Singapore Telecommunications (SingTel) has posted record revenue of $A2.34 billion for the third quarter of its fiscal year, the period from October 1 to December 31, 2003, 15.9 per cent up on the same quarter one year earlier.
It recorded a net profit of $662 million for the quarter, compared with $230 million for the year-earlier period.
"We are confident of delivering double-digit earnings growth for the medium term," said Lee Hsien Yang, SingTel president and chief executive officer. "We are committed to maintaining an EBITDA (earnings before interest taxes depreciation and amortisation) ratio of 50 per cent of revenue."
Revenue from the company's home base in Singapore fell 17 per cent from the previous year to $755 million, with major falls in international call revenue and IT services revenue. The main highlight of the year was an 88 per cent increase in Singapore broadband subscribers to 240,000, SingTel said.
Revenue from outside Singapore now accounts for 77 per cent of SingTel revenue, by far the largest chunk being contributed by Australian subsidiary SingTel Optus, which recorded third-quarter revenues of $1.59 billion, 14 per cent higher than last year.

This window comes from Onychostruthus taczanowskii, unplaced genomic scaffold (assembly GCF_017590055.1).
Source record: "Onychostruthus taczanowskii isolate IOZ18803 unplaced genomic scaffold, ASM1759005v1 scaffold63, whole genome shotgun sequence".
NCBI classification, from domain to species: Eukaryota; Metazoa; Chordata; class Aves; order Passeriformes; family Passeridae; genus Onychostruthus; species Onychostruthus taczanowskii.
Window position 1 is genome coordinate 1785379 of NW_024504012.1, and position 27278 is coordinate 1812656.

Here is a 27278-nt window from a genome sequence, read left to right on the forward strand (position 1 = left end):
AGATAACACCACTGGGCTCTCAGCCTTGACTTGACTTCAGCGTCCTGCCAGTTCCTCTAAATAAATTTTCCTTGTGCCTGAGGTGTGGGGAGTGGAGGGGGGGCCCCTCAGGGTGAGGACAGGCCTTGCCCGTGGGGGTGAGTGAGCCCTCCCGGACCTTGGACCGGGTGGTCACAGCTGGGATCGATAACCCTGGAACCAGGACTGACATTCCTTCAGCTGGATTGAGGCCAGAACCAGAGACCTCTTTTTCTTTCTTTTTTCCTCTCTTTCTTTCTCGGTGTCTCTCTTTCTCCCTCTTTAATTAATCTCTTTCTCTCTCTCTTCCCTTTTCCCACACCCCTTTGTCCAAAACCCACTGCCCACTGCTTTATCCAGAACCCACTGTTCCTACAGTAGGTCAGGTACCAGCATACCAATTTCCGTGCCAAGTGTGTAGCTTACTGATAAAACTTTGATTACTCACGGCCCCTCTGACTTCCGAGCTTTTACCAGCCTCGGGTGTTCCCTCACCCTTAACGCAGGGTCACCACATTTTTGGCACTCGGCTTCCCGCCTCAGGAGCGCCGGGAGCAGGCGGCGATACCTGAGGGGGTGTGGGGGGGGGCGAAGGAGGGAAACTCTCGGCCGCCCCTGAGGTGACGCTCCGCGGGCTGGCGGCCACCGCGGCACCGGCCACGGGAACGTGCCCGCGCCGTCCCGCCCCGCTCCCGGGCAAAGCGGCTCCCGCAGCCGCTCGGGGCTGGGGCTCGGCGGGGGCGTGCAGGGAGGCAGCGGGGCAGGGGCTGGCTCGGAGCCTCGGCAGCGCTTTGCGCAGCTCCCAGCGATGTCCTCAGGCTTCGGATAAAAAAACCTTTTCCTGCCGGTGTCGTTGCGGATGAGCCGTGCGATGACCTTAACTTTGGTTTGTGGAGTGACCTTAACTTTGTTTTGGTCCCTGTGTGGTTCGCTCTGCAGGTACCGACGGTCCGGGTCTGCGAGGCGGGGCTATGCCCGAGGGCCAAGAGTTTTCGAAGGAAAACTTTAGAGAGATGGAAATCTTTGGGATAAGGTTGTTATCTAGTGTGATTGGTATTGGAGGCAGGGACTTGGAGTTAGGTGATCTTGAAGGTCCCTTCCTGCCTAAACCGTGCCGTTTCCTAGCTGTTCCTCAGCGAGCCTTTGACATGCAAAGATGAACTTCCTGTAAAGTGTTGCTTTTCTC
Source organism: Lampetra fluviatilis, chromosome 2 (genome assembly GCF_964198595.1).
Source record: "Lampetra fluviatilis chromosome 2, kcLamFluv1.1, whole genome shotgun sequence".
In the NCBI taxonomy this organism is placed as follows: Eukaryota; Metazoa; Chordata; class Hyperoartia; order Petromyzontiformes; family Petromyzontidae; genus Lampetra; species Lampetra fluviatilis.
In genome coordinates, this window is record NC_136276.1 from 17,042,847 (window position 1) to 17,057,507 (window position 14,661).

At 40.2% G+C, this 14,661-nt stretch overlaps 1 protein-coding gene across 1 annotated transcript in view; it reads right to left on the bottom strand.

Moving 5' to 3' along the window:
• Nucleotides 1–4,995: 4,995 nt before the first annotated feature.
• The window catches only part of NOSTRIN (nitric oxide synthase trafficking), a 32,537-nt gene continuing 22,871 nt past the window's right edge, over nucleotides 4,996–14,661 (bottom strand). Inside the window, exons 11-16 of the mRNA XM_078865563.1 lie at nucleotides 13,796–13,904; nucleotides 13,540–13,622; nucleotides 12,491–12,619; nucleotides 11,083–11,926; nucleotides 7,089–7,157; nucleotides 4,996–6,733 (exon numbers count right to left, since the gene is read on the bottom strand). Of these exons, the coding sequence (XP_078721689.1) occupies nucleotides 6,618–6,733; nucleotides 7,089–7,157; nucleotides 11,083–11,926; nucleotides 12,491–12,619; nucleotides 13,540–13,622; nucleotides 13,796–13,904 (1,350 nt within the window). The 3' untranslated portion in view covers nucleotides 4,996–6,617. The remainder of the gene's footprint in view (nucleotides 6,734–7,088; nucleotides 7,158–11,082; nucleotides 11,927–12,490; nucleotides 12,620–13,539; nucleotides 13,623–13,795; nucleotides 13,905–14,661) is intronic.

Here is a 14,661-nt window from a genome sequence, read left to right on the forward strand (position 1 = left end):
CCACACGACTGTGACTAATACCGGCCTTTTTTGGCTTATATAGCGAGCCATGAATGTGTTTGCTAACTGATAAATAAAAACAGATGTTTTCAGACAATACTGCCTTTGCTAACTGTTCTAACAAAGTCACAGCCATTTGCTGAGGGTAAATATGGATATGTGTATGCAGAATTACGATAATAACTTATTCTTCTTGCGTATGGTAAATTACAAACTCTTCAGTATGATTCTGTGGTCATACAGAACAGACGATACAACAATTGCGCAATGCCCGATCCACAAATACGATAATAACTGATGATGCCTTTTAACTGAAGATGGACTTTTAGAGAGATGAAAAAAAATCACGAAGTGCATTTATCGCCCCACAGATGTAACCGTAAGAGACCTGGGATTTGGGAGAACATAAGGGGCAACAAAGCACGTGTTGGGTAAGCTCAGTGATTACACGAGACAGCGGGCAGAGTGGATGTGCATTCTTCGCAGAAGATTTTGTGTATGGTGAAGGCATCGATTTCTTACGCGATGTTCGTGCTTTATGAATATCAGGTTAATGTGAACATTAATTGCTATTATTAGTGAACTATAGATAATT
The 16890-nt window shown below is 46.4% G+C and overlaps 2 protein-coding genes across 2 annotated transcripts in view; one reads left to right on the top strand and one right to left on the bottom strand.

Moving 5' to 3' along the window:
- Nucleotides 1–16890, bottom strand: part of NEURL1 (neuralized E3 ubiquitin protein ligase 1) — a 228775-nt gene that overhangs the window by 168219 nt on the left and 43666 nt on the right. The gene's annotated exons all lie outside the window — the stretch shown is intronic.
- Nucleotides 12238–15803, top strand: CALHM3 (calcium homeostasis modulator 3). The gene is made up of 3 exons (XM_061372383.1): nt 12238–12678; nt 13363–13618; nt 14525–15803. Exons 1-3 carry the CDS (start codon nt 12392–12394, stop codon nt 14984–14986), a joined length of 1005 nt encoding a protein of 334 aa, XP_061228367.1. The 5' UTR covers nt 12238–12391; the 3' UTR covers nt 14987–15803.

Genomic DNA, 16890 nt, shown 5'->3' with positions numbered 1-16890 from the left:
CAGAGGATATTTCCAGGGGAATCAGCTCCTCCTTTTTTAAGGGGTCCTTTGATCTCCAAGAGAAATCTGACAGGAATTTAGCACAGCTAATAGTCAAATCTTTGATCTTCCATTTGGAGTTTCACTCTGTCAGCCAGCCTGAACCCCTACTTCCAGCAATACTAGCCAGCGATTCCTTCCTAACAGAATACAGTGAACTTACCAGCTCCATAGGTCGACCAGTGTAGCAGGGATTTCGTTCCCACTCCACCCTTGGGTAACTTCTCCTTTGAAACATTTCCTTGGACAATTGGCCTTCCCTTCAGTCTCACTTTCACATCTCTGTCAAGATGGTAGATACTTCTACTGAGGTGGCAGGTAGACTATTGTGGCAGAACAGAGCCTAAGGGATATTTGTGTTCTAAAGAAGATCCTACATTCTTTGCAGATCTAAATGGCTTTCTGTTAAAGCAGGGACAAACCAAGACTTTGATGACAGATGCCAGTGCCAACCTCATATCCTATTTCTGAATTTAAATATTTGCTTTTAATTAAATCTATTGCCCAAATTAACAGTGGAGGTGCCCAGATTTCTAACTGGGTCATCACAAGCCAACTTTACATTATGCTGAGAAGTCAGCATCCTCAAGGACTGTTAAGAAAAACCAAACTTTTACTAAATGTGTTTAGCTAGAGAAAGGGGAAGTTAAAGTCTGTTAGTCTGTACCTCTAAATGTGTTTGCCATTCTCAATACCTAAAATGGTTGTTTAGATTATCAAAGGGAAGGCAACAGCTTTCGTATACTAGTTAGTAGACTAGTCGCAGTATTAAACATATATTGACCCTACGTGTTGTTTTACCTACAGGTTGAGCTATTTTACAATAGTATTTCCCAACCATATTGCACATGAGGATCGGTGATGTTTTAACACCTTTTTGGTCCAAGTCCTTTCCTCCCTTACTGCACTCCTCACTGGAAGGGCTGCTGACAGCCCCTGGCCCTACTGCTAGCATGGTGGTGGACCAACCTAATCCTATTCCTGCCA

Optus also made a significant profit contribution to SingTel with quarterly net profit of $121 million compared with $20.9 million in the year-earlier period.
SingTel's other associate companies are becoming an important revenue and profit stream, especially in mobile operations, SingTel reported. Its regional mobile phone subscriber base jumped 43 per cent in the last year to 44 million subscribers through its associate companies in Indonesia, Thailand, India and the Philippines, together with Optus and SingTel itself.
The company is now considering investing in Pakistan, Lee said.
"We have made expressions of interest in the two new mobile licenses in Pakistan," he said. "But this is very preliminary and there are a lot of parties interested in those licences."
The Singapore government, through its investment arm Temasek Holdings, owns 65 per cent of SingTel and it is unlikely that the company will become majority public-owned in the foreseeable future, Lee said.
"There are no further plans (for Temasek) to dilute its shareholding in SingTel," Lee said.